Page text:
Small Business Server 2003, but upgrade to Premium so I can utilize ISA
    2004. If I did this at the main site (main what a pain to do that), could I
    install ISA 2004 on a standalone server at the remote site and have ISA hold
    the tunnel for me? I'm not sure if this would improve things or I would run
    into the same problem.

    Robert Craig, Nov 17, 2008
  8. Robert Craig

    Bill Grant Guest

    That would probably work, but why would you want to do that if you have a
    working site to site VPN using dedicated routers? There is no reason to use
    a DC as a router if you already have a working solution (even if the DC is

    Routing and AD are independent and there is no reason I can think of to
    combine them.
    Bill Grant, Nov 17, 2008
  9. Robert Craig

    Robert Craig Guest

    OK, I think that's what I will do. I will install a domain controller on an
    old box at the remote site. It will obviously be a secondary DNS server. I
    will change all the remote machines to use the new box as their DNS servers.
    Your bandwidth comment makes a lot of sense. Maybe that's the problem.
    I'll give it a shot and see what happens. If not, worse case scenario, I
    will use RRAS, which never produced the problem. Thanks guys!

    Robert Craig, Nov 17, 2008
  10. Robert Craig

    Robert Craig Guest

    Well, from what I've read, the PC based router takes longer and more
    processing power to encode the traffic, and then decode it. Where as a
    hardware router is designed to do it without sacrificing power from other

    Robert Craig, Nov 17, 2008
  11. Robert Craig

    Bill Grant Guest

    Also look at making a secondary zone in each DNS for the "other" site.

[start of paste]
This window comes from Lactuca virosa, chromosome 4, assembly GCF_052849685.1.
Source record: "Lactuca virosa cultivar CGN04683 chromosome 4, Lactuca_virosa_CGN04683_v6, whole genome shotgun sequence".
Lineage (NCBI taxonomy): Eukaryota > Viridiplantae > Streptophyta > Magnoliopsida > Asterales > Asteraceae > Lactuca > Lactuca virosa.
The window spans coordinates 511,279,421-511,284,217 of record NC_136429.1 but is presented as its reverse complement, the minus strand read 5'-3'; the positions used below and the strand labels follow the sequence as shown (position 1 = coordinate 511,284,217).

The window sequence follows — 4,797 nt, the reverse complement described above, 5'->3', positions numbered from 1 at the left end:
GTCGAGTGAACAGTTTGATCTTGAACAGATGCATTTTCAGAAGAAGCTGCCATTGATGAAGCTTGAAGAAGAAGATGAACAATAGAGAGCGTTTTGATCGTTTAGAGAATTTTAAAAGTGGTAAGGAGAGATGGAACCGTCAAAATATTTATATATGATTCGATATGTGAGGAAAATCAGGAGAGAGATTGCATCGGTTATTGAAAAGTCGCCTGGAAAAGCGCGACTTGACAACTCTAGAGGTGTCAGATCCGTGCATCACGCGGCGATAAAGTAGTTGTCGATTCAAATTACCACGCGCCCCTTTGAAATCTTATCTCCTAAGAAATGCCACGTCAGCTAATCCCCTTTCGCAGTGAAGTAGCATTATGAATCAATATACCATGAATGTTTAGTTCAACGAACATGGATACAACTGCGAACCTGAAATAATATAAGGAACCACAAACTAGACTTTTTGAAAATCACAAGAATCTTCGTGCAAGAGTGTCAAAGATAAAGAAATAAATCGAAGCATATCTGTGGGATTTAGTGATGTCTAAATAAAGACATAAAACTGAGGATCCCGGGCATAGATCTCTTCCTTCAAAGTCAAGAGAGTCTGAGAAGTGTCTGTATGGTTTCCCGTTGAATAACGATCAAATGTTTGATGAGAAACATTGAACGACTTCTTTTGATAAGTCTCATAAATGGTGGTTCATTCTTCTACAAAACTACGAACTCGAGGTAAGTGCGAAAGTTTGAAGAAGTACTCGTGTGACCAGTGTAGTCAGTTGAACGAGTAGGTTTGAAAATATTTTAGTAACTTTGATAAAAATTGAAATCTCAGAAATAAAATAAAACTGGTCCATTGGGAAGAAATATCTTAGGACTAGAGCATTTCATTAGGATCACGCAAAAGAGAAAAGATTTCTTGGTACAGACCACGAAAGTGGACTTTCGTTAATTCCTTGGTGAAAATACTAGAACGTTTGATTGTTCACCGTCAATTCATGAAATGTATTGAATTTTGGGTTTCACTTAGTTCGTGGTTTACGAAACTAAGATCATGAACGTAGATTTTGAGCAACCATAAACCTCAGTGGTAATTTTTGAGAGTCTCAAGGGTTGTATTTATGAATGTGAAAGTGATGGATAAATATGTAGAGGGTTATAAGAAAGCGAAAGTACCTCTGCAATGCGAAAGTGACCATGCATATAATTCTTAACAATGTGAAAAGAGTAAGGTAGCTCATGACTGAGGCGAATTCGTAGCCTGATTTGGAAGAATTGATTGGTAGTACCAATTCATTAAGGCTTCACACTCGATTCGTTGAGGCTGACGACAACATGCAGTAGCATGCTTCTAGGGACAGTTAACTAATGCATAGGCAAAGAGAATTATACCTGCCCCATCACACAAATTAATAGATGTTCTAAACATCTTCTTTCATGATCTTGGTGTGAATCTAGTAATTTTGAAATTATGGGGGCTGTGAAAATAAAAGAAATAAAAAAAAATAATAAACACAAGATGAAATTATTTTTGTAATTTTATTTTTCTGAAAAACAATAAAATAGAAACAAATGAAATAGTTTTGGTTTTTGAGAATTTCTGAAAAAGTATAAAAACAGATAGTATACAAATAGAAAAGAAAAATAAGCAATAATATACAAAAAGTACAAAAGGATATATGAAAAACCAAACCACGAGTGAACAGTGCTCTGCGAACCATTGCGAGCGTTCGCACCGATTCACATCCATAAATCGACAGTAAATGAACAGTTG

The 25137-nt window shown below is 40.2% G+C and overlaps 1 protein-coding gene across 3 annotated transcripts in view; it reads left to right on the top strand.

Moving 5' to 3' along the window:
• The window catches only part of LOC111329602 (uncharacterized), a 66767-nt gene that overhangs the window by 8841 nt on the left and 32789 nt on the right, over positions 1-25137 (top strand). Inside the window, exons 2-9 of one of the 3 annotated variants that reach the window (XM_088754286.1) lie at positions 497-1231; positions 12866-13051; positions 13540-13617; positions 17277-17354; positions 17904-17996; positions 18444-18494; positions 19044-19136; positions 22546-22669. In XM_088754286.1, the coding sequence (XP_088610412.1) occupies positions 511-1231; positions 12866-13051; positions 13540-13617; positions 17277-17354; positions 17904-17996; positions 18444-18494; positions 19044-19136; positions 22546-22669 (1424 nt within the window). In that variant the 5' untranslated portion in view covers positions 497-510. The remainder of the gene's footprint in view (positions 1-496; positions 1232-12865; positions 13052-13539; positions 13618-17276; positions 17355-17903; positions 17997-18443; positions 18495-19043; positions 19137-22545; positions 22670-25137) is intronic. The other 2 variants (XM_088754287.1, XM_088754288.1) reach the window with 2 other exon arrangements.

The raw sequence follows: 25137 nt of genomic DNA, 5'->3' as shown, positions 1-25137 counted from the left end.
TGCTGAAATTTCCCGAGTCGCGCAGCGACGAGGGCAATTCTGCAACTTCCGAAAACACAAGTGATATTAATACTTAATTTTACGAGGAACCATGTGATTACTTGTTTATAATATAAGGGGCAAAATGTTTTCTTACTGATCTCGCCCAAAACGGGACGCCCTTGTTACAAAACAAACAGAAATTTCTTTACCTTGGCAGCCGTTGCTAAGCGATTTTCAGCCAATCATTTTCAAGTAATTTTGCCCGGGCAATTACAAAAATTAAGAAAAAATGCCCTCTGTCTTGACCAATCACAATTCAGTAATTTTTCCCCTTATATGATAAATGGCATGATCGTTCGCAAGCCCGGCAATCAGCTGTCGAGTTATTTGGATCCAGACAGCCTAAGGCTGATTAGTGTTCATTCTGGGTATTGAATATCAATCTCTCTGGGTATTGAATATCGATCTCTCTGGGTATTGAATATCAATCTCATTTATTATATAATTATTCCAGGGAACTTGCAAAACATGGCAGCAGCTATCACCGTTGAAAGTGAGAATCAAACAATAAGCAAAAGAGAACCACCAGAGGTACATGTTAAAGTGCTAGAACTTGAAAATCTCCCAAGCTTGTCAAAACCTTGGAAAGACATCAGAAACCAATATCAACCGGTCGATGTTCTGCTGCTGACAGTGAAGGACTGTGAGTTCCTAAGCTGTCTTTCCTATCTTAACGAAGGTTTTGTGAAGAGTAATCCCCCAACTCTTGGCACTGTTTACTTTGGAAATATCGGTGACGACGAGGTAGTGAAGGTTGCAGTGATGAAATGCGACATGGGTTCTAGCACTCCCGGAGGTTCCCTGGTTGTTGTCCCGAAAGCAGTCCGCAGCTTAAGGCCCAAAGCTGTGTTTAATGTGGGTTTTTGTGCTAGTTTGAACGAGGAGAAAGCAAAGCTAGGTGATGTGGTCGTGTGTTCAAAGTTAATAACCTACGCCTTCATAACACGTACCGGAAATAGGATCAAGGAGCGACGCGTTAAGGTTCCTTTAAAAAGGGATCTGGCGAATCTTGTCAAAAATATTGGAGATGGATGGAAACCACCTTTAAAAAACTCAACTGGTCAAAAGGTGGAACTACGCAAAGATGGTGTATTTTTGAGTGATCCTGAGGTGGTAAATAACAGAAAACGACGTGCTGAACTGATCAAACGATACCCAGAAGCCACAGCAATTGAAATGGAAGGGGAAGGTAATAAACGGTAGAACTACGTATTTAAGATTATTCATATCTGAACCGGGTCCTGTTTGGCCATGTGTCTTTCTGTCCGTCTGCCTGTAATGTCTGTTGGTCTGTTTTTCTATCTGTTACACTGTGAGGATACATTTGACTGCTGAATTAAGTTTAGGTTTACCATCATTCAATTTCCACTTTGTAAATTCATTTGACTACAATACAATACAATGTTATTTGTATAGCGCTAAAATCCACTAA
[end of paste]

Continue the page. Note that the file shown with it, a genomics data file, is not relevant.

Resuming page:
Then the local DNS can resolve names for either site. And Sites and Services
    is worth looking at.
    Bill Grant, Nov 17, 2008
  12. Robert Craig

    Robert Craig Guest

    OK, this is what I did. I installed a DC at the remote site with DNS. As
    it stands, the DNS at the main office is primary for all zones (including
    Reverse Lookup), so I left it that way. When I installed DNS on the new
    box, all zones automatically replicated over. I also created a second site
    for the remote office (in Sites and Services) and attached the new box, as
    well as the appropriate subnet to the new site. I put in the box earlier
    this evening. For giggles, I logged in one of the computers and I already
    saw some of the changes I implemented a week ago in Group Policy. It took
    some tweaking to get the replication to function correctly, but I think I've
    solved my issue. Now I will just monitor the event viewer to see what red
    flags come up every day or two until I'm satisfied. Any pointers on Sites
    and Services? I created a new site, attached the new server and the other
    subnet, created a site link, and bridged them. Anything else?

    Robert Craig, Nov 18, 2008
  13. Robert Craig

    Robert Craig Guest

    Thanks for your help. I just wish there was a simpler solution to this, but
    oh well.

    Robert Craig, Nov 18, 2008